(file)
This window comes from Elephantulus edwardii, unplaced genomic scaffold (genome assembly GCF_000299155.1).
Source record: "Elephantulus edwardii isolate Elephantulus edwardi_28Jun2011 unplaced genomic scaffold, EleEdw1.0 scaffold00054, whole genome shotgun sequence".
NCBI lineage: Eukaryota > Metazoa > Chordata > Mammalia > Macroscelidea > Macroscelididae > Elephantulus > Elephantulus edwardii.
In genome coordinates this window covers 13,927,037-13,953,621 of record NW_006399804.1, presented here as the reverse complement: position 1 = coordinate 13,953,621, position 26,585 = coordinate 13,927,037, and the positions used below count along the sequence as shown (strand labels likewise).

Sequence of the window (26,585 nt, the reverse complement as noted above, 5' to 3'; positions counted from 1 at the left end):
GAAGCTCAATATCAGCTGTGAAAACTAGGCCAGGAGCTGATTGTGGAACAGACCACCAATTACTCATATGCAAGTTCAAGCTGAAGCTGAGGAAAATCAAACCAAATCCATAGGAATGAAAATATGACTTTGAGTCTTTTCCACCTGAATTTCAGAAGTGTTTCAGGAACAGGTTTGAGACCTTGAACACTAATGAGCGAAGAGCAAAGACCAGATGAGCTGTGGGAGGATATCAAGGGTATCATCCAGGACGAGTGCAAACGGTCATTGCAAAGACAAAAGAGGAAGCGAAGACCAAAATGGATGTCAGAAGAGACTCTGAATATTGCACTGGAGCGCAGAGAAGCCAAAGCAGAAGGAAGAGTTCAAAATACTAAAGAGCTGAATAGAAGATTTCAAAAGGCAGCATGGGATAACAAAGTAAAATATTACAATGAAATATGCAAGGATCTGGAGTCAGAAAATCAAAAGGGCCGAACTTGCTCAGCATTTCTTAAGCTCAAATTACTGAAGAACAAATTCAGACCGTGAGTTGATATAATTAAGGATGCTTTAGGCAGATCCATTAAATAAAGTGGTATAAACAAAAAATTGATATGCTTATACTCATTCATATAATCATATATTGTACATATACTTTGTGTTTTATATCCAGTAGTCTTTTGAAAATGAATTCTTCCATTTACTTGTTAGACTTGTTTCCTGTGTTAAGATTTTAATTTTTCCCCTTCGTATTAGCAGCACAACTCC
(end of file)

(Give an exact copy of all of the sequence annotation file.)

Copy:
This window comes from Elephantulus edwardii, unplaced genomic scaffold (genome assembly GCF_000299155.1).
Source record: "Elephantulus edwardii isolate Elephantulus edwardi_28Jun2011 unplaced genomic scaffold, EleEdw1.0 scaffold00054, whole genome shotgun sequence".
NCBI lineage: Eukaryota > Metazoa > Chordata > Mammalia > Macroscelidea > Macroscelididae > Elephantulus > Elephantulus edwardii.
In genome coordinates this window covers 13,927,037-13,953,621 of record NW_006399804.1, presented here as the reverse complement: position 1 = coordinate 13,953,621, position 26,585 = coordinate 13,927,037, and the positions used below count along the sequence as shown (strand labels likewise).

Sequence of the window (26,585 nt, the reverse complement as noted above, 5' to 3'; positions counted from 1 at the left end):
GAAGCTCAATATCAGCTGTGAAAACTAGGCCAGGAGCTGATTGTGGAACAGACCACCAATTACTCATATGCAAGTTCAAGCTGAAGCTGAGGAAAATCAAACCAAATCCATAGGAATGAAAATATGACTTTGAGTCTTTTCCACCTGAATTTCAGAAGTGTTTCAGGAACAGGTTTGAGACCTTGAACACTAATGAGCGAAGAGCAAAGACCAGATGAGCTGTGGGAGGATATCAAGGGTATCATCCAGGACGAGTGCAAACGGTCATTGCAAAGACAAAAGAGGAAGCGAAGACCAAAATGGATGTCAGAAGAGACTCTGAATATTGCACTGGAGCGCAGAGAAGCCAAAGCAGAAGGAAGAGTTCAAAATACTAAAGAGCTGAATAGAAGATTTCAAAAGGCAGCATGGGATAACAAAGTAAAATATTACAATGAAATATGCAAGGATCTGGAGTCAGAAAATCAAAAGGGCCGAACTTGCTCAGCATTTCTTAAGCTCAAATTACTGAAGAACAAATTCAGACCGTGAGTTGATATAATTAAGGATGCTTTAGGCAGATCCATTAAATAAAGTGGTATAAACAAAAAATTGATATGCTTATACTCATTCATATAATCATATATTGTACATATACTTTGTGTTTTATATCCAGTAGTCTTTTGAAAATGAATTCTTCCATTTACTTGTTAGACTTGTTTCCTGTGTTAAGATTTTAATTTTTCCCCTTCGTATTAGCAGCACAACTCC